In this blog post, I explore the value of infographics beyond their visual aspect for widening participation students. The post draws on my PhD research, which focuses on the value of infographics for sports coaching students from a relational perspective. The drive to improve inclusivity in higher education has resulted in the admission of more non-traditional students. However, there are concerns regarding their lower retention and completion rates (Bright, 2022). Among other characteristics, these students are often described as having an applied and disadvantaged background and may struggle to cope with extended reading (Kelly, 2017). The data from my PhD study identified similar characteristics among sports coaching students, along with some additional ones. These trends prompted me to rethink our pedagogical practices to meet the needs of non-traditional students.
‘My findings suggest that students not only use infographics as a visual tool (although this is very important for these students), but also rely on their bodies to make sense of the information presented.’
To explore this topic, I adopt the methodology of a/r/tography, in which a/r/t stands for artist, researcher and teacher. I employ embodied methods of data collection involving three art-informed focus groups (n=19) and network maps followed by unstructured interviews with sports coaching students (n=19), walking interviews with sports coaching lecturers (n=4) and a visual reflective journal for myself (n=1). My findings suggest that students not only use infographics as a visual tool (although this is very important for these students), but also rely on their bodies to make sense of the information presented. As such, I view infographics as embodied tools, creating opportunities for pedagogical approaches to draw on the body as a whole. Embodied learning relies on body-based processes for thinking and instruction to be meaningful (Nathan, 2022).
In this blog post, I focus on the hand (movement). For example, students use hand gestures to make sense of the information and convey knowledge they cannot express in words to others. Additionally, students have a tactile relationship with infographics, physically manipulating them in their hands and tracing or highlighting points of interest and importance. Research indicates that physical movements, such as gestures and tracing, impact memory and cognitive demand (Sweller et al., 2019). Body movement enhances the encoding process and may serve as an additional modality for working memory (Sweller et al., 2019).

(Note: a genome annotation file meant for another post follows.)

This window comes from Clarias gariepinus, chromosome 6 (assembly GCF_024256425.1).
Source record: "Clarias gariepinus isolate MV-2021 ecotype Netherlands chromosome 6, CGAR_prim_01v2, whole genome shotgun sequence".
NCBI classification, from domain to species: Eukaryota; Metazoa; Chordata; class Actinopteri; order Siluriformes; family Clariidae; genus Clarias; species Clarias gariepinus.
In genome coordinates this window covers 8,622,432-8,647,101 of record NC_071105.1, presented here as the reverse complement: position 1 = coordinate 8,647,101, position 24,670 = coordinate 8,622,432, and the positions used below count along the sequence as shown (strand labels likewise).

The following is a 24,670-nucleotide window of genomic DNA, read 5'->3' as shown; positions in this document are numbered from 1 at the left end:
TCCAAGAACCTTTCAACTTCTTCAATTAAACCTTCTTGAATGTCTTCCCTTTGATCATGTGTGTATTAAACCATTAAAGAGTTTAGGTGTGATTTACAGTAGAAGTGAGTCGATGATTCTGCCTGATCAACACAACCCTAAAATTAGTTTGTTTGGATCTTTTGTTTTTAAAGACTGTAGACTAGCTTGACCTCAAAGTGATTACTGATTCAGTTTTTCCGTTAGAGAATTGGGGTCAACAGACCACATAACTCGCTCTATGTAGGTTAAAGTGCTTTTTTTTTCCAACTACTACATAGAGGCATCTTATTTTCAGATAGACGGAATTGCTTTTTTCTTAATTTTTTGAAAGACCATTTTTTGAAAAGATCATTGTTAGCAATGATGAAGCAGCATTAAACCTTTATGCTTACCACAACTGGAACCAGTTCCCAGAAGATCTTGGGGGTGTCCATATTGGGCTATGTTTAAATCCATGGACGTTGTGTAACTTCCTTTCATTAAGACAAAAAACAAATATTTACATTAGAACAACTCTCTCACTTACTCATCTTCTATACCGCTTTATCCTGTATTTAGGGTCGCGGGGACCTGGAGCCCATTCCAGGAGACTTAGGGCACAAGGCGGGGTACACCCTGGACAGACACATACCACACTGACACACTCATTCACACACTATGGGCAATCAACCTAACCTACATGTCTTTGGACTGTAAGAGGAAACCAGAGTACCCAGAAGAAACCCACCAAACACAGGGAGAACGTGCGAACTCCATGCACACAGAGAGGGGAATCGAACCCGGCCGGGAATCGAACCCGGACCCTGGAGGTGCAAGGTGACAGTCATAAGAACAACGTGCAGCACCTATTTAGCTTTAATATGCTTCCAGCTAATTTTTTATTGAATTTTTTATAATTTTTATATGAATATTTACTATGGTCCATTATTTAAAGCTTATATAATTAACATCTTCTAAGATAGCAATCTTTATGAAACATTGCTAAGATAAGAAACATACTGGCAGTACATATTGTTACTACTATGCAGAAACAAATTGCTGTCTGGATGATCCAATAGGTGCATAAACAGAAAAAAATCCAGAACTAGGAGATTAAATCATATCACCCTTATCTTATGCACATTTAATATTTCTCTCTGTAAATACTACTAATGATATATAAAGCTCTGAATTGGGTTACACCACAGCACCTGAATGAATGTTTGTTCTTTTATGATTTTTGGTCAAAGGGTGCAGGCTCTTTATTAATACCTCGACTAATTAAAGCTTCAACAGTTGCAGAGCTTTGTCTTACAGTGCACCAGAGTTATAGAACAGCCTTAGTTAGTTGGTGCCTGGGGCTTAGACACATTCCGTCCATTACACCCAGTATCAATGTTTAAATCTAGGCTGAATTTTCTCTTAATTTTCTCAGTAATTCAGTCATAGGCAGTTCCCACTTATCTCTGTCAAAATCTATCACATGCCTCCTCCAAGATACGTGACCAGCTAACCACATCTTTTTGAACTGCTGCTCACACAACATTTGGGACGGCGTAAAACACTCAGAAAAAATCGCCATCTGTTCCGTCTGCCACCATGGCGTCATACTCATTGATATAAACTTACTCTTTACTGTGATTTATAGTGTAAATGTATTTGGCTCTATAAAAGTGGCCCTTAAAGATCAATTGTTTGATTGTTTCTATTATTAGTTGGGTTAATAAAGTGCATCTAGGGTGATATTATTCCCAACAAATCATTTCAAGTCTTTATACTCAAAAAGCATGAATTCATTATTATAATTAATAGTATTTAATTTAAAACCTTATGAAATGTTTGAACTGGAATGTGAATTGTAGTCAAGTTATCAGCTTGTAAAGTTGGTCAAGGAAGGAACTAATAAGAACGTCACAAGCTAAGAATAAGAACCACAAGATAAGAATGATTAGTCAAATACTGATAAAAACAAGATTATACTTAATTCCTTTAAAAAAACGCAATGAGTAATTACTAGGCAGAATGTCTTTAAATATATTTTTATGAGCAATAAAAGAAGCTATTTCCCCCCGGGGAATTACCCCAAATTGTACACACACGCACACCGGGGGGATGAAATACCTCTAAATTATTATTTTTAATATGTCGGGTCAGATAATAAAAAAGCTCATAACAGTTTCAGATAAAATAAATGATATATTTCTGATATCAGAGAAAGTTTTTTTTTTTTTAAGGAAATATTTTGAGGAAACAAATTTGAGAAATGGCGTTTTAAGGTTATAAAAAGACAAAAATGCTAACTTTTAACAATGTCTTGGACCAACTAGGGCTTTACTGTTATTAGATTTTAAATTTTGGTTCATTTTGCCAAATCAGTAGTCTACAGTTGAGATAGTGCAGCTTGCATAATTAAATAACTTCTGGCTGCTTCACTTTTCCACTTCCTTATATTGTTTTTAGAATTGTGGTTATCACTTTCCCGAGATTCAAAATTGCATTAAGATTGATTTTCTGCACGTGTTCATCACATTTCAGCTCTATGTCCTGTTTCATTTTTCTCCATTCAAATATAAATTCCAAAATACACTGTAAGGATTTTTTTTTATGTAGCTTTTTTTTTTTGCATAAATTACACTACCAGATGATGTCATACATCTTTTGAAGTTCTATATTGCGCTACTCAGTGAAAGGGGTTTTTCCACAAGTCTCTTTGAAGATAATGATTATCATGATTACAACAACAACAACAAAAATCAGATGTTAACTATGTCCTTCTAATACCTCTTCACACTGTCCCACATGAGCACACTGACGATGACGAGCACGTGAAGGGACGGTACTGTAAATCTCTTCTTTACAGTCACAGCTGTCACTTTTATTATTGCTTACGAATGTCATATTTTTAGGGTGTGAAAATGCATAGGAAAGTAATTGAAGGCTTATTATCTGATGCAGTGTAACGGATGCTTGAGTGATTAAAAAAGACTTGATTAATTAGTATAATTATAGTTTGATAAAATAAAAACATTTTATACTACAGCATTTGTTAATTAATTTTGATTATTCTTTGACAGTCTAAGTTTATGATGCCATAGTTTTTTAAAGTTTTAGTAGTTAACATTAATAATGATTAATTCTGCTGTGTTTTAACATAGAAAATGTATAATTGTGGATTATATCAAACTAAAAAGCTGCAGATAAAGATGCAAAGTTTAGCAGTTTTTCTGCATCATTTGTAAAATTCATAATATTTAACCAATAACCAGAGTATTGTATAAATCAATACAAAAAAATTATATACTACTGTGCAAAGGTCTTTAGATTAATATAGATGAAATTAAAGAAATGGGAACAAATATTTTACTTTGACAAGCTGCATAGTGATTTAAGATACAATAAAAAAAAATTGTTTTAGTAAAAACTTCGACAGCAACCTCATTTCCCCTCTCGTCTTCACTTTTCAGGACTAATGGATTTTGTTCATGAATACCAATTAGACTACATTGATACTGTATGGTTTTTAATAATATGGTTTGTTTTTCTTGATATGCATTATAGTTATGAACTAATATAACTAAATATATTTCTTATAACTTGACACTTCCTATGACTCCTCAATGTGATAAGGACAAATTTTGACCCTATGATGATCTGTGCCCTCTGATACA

Moreover, creating an infographic provides students with the opportunity to tell by hand what they know. I use Ingold’s (2013) concept of ‘telling by hand’ and ‘drawing as thinking’ based on his view of knowledge as embodied. He argues that knowledge is not something that is simply stored in our minds. It is something we express through our bodies and our hands. Although students create these infographics digitally, they often start and are encouraged to plan them by hand, using pen and paper. However, technological advancements, such as using a sensitive pen, argues Ingold (2013), could give us the best of both worlds. A technologically enhanced sensitivity, coupled with hands-on engagement, could create further possibilities for making sense with and through one’s body. Therefore, I propose that making infographics may allow non-traditional students to tell what they know with/through the body.
To summarise, the embodied data provide novel insights and foster a new way of thinking about infographics as a pedagogical tool that involves the whole body. It is essential to acknowledge that knowledge is not just verbal but also embodied, and students are disadvantaged when their nonverbal comprehension is overlooked or disrupted (Nathan, 2022). Embracing embodied ways of knowing and reimagining infographics as an embodied tool creates opportunities for action. Therefore, why not rethink our instructional approaches and assessments, both formative and summative, to include the body and make higher education more accessible to students from diverse backgrounds?
Bright, F. (2022, January 12). Students with BTECs are successful across a range of university outcomes. Nuffield Foundation. https://www.nuffieldfoundation.org/news/students-with-btecs-university-success
Ingold, T. (2013). Making: Anthropology, archaeology, art and architecture. Routledge.
Kelly, S. (2017). Reforming BTECs: Applied general qualifications as a route to higher education. HEPI. https://www.hepi.ac.uk/2017/02/23/3852/
Nathan, M. J. (2022). Foundations of embodied learning: A paradigm for education. Routledge.
Sweller, J., van Merriënboer, J. J. G., & Paas, F. (2019). Cognitive architecture and instructional design: 20 years later. Educational Psychology Review, 31(2), 261–292. https://doi.org/10.1007/s10648-019-09465-5